Of course, this doesn’t matter. You died when it burst through your chest.
New Monsters Are Terrifying
A lesson to take from Alien and Aliens: sometimes you ought to pick a monster your players (or their characters, at least) aren’t familiar with.
And make sure it can cause havoc with them.
For a low-level group, a simple troll can sometimes do just fine. The regeneration ability makes them hard to kill.
After the characters have fought one or two of these monsters, and have become used to it, change it. Make it bigger, meaner and better.
Maybe you make your troll smarter. It is a freak of nature that can read and write, and it now knows a few magic spells – maybe an anti-fire spell (No! Not That!).
Another way to go is to look at Aliens. Instead of having one monster turn into another monster, or having one monster become bigger, meaner and harder to kill, just take that same simple monster and add more of them.
Suppose your players are playing first level characters. A few goblins are going to be an issue at such a low level. Let the characters get used to fighting a few at a time.
Then, enter the whole tribe. Goblin after goblin comes rolling toward the PCs’ camp, way out in the deep wilderness.
Another example. A necromancer leads a small group of bandits. When the characters kill a bandit, the necromancer casts a spell and that dead bandit gets back up as a skeleton or zombie and keeps on fighting.
Keep players on their toes – and on the edges of their seats – by throwing the unknown at them. Change your monsters often.
The Monster Is Not Invincible — Just Dangerous To Kill
The main problem the characters had in Alien and Aliens is they couldn’t just outright kill the monsters.
Even though they had guns and bullets and such in Aliens, the environment made it difficult to use such equipment.
In both movies, the characters had to bust out the trusty flame-thrower to fight off the monsters. Of course, we all know how well that worked out, right?
This is an excellent lesson to pull from a classic movie.
Perhaps you want to give your monsters acid for blood.
Perhaps your main villain possesses a magical ring that reflects the spells of your magic user back at the party.
Perhaps every time one of the characters hits the monster, it absorbs that energy and stores it for a super-powered, knockout swing for later.
I should make a special note here that this idea is different from giving the monster a special defense or immunity, such as the regeneration of a troll.
A special defense or immunity just makes the monster harder to kill, but it can still be done eventually, and the characters have no reason but to keep hacking at the creature until it falls.
It is an entirely different matter killing a monster that creates a dangerous situation, maybe not just for the characters but for a village of innocent bystanders, as well.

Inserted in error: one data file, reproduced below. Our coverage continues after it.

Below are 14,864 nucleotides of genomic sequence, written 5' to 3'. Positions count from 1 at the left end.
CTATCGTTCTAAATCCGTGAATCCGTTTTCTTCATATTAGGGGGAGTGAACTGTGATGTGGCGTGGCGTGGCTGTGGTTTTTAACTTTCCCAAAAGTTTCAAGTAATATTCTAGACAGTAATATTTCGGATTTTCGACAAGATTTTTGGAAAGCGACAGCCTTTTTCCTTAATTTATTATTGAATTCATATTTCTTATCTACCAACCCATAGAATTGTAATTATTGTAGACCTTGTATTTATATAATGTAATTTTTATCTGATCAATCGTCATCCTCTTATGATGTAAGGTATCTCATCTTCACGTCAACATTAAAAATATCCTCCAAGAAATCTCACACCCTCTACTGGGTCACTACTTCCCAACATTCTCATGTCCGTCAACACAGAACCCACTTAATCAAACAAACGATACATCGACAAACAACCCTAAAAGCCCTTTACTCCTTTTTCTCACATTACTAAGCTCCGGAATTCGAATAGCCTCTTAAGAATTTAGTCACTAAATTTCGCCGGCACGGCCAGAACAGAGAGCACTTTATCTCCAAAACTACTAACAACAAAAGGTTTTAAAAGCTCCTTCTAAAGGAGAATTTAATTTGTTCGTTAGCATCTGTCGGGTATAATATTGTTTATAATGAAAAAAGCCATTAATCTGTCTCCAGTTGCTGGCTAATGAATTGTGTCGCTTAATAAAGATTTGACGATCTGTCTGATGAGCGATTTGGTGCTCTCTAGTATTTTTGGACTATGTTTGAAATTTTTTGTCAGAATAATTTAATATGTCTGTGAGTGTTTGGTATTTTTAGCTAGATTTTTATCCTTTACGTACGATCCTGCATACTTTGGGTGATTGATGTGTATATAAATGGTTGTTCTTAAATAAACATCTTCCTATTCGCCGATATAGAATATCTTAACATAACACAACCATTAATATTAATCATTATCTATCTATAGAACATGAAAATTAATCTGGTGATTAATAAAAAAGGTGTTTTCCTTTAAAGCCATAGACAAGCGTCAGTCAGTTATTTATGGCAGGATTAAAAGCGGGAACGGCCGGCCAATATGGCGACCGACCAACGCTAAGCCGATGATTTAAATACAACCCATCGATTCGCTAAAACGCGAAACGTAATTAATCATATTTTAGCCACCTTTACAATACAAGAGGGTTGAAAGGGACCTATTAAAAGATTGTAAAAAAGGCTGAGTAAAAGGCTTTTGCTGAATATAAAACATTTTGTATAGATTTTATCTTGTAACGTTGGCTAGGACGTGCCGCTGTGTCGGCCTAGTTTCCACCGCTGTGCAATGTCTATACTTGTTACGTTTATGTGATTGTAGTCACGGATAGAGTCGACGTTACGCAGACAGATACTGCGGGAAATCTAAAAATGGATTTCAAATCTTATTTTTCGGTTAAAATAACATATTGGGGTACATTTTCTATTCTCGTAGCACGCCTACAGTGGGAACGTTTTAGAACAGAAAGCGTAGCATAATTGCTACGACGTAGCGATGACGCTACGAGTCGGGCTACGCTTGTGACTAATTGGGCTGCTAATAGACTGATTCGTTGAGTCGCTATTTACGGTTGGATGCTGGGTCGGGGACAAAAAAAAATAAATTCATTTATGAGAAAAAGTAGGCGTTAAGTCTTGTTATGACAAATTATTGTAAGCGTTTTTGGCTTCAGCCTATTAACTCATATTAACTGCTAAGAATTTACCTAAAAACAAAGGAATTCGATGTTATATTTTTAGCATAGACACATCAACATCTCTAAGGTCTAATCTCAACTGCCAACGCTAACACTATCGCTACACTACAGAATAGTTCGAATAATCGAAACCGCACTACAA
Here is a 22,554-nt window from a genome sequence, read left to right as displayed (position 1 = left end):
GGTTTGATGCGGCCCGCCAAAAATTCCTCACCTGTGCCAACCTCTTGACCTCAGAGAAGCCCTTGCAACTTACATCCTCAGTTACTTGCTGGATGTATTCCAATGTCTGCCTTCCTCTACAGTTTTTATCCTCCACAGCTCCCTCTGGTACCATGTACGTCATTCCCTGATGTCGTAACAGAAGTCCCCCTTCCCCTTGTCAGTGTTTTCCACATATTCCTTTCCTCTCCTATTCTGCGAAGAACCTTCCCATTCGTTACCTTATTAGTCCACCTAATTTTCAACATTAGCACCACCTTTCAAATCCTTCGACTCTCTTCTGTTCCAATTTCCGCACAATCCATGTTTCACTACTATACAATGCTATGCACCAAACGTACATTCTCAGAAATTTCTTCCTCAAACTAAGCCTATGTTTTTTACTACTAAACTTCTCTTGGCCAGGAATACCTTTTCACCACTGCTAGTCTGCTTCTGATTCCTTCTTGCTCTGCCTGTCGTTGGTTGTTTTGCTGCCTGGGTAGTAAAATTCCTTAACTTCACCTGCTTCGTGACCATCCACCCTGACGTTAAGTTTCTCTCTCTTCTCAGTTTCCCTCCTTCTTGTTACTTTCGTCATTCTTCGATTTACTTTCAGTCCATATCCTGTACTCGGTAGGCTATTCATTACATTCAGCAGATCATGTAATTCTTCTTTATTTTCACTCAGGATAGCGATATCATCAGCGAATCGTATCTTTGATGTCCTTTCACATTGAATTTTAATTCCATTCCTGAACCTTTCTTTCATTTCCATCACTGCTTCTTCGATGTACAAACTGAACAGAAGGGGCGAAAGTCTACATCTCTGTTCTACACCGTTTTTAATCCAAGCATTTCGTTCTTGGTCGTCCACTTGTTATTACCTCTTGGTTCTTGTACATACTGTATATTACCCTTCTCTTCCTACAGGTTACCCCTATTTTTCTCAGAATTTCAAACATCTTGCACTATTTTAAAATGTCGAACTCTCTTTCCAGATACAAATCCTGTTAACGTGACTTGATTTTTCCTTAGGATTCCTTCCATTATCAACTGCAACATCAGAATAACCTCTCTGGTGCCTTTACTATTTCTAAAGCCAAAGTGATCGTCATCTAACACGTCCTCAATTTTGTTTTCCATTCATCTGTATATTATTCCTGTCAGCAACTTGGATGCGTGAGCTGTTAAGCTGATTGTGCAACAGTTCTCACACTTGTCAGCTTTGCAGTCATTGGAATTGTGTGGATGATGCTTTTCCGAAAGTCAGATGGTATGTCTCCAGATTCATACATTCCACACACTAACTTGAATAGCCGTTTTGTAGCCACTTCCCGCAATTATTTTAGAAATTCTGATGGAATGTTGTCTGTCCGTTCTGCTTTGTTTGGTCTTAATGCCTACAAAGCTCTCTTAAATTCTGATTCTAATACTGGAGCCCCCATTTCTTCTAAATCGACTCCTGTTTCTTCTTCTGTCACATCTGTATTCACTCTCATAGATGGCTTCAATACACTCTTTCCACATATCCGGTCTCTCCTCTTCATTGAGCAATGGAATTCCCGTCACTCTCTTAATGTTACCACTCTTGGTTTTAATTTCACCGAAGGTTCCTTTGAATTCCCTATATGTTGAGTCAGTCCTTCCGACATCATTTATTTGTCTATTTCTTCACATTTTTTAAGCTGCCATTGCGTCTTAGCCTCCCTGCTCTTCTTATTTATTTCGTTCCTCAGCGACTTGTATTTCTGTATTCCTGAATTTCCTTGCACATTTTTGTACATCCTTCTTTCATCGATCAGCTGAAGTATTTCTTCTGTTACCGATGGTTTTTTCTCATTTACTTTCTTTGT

Not only do the players have to think up new ways to deal with the monster, but there could be moral implications that could prove disastrous for the story or the PCs (in terms of rules and penalties).
For example, perhaps killing the monster ends in some large cloud of poisonous gas being released over a 100 square yards.
Think beyond special attacks and defenses, and give your monsters a terrifying edge that makes players stop and think (and pee their pants a little).
NPCs Grow And Change
Nothing is worse than stories where the main character remains unchanged, especially if several great events take place that would cause the character to learn, grow or change their thinking and beliefs.
In Aliens, Ripley finds out one of the crew members is an android. It was an android that caused one of the major problems in the first movie. One that almost caused her death. She jettisoned out into space, not knowing if she would be picked up or not. She just knew she didn’t want to be there at the time.
So she wasn’t happy when she found out Bishop was an android. But, by the end of the movie, she came to trust him, even to like him.
And let’s not forget about Newt. She tries to run away from Ripley when first found, and doesn’t seem to trust her or the other Marines for a good while. She doesn’t talk much at first, either.
However, one of the best scenes of Aliens is after Ripley has killed the Queen Alien and Newt grabs a hold of her, throws her arms around Ripley’s neck, and calls her mommy.
Evolve Your Characters
There should be no excuses if your characters do not learn and grow. Especially villains!
I know, I know – villains don’t normally change much. Actually, they might grow or adapt quite often, we just don’t normally see it.